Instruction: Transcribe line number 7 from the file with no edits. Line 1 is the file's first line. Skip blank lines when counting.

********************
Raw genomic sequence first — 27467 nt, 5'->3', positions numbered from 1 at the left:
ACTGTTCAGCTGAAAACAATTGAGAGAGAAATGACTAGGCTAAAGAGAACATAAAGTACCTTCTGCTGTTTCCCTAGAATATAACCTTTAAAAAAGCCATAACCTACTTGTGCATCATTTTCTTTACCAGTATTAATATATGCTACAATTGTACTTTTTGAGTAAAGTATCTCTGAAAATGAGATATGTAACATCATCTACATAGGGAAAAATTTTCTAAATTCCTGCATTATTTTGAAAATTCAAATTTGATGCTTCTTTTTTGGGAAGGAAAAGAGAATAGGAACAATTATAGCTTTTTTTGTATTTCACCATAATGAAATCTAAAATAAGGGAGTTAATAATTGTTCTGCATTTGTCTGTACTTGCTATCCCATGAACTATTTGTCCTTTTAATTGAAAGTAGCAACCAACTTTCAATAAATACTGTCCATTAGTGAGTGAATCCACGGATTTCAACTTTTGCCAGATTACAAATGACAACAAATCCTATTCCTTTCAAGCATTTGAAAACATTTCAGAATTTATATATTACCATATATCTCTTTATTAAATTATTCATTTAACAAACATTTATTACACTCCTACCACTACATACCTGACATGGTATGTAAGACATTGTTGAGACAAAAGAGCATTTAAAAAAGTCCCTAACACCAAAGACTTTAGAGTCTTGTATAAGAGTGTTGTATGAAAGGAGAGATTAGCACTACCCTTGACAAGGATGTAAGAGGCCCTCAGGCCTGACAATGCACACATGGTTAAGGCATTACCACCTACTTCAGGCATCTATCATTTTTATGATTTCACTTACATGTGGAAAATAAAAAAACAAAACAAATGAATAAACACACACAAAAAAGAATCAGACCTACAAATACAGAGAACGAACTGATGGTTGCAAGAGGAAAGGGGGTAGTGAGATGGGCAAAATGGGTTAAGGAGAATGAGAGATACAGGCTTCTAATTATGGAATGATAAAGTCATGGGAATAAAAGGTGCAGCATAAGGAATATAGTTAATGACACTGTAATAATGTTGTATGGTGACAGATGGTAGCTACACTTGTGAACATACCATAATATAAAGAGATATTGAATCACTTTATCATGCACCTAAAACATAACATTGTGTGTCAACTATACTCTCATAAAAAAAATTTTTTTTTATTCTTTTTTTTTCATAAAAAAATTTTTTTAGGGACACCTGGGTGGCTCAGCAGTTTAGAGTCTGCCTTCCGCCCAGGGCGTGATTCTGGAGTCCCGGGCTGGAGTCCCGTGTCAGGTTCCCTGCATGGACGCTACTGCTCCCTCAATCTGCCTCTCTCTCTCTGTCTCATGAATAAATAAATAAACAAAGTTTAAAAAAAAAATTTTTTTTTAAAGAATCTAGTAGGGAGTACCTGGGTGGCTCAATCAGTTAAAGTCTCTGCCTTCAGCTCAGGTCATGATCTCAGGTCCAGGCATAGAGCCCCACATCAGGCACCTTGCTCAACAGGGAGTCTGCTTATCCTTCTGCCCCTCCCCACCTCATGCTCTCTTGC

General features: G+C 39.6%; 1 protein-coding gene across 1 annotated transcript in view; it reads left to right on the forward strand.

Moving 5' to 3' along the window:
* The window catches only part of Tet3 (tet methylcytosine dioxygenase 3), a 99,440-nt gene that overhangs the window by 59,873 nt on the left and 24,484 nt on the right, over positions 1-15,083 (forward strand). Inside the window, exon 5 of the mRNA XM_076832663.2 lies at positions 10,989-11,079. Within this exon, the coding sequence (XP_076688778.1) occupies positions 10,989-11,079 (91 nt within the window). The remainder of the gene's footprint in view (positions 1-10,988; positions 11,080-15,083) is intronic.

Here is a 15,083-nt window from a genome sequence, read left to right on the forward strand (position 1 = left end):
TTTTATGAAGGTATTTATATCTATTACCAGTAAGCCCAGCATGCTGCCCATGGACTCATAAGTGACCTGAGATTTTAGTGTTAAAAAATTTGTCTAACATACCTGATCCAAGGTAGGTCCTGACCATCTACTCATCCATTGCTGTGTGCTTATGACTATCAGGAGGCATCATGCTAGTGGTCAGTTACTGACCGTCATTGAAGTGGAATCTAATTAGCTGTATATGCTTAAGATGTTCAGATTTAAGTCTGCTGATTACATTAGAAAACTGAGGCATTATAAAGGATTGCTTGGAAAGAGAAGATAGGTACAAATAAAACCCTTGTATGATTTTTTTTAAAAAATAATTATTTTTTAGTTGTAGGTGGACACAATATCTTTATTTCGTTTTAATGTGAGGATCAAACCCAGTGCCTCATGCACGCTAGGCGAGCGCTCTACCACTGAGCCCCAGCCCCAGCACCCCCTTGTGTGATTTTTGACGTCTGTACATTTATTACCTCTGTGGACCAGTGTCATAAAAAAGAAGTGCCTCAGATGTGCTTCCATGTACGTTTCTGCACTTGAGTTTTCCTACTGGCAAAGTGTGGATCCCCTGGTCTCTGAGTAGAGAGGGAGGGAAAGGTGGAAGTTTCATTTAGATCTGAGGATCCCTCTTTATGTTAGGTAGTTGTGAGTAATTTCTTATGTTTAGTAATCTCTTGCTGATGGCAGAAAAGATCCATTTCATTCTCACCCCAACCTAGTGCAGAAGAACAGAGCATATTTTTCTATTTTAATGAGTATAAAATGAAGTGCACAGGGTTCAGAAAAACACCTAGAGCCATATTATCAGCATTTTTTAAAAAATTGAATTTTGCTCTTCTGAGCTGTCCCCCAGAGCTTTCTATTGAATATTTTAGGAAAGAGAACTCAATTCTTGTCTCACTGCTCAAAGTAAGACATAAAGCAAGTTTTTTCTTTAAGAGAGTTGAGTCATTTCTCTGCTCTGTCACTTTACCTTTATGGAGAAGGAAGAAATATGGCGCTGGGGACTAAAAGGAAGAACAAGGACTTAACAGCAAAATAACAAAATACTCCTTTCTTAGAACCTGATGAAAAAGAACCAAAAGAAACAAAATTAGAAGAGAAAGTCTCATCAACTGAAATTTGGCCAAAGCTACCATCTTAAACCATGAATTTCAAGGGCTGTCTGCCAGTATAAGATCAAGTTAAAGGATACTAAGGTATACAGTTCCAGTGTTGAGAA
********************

TTTTATGAAGGTATTTATATCTATTACCAGTAAGCCCAGCATGCTGCCCATGGACTCATAAGTGACCTGAGATTTTAGTGTTAAAAAATTTGTCTAACATACCTGATCCAAGGTAGGTCCTGACCATCTACTCATCCATTGCTGTGTGCTTATGACTATCAGGAGGCATCATGCTAGTGGTCAGTTACTGACCGTCATTGAAGTGGAATCTAATTAGCTGTATATGCTTAAGATGTTCAGATTTAAGTCTGCTGATTACATTAGAAAACTGAGGCATTATAAAGGATTGCTTGGAAAGAGAAGATAGGTACAAATAAAACCCTTGTATGATTTTTTTTAAAAAATAATTATTTTTTAGTTGTAGGTGGACACAATATCTTTATTTCGTTTTAATGTGAGGATCAAACCCAGTGCCTCATGCACGCTAGGCGAGCGCTCTACCACTGAGCCCCAGCCCCAGCACCCCCTTGTGTGATTTTTGACGTCTGTACATTTATTACCTCTGTGGACCAGTGTCATAAAAAAGAAGTGCCTCAGATGTGCTTCCATGTACGTTTCTGCACTTGAGTTTTCCTACTGGCAAAGTGTGGATCCCCTGGTCTCTGAGTAGAGAGGGAGGGAAAGGTGGAAGTTTCATTTAGATCTGAGGATCCCTCTTTATGTTAGGTAGTTGTGAGTAATTTCTTATGTTTAGTAATCTCTTGCTGATGGCAGAAAAGATCCATTTCATTCTCACCCCAACCTAGTGCAGAAGAACAGAGCATATTTTTCTATTTTAATGAGTATAAAATGAAGTGCACAGGGTTCAGAAAAACACCTAGAGCCATATTATCAGCATTTTTTAAAAAATTGAATTTTGCTCTTCTGAGCTGTCCCCCAGAGCTTTCTATTGAATATTTTAGGAAAGAGAACTCAATTCTTGTCTCACTGCTCAAAGTAAGACATAAAGCAAGTTTTTTCTTTAAGAGAGTTGAGTCATTTCTCTGCTCTGTCACTTTACCTTTATGGAGAAGGAAGAAATATGGCGCTGGGGACTAAAAGGAAGAACAAGGACTTAACAGCAAAATAACAAAATACTCCTTTCTTAGAACCTGATGAAAAAGAACCAAAAGAAACAAAATTAGAAGAGAAAGTCTCATCAACTGAAATTTGGCCAAAGCTACCATCTTAAACCATGAATTTCAAGGGCTGTCTGCCAGTATAAGATCAAGTTAAAGGATACTAAGGTATACAGTTCCAGTGTTGAGAA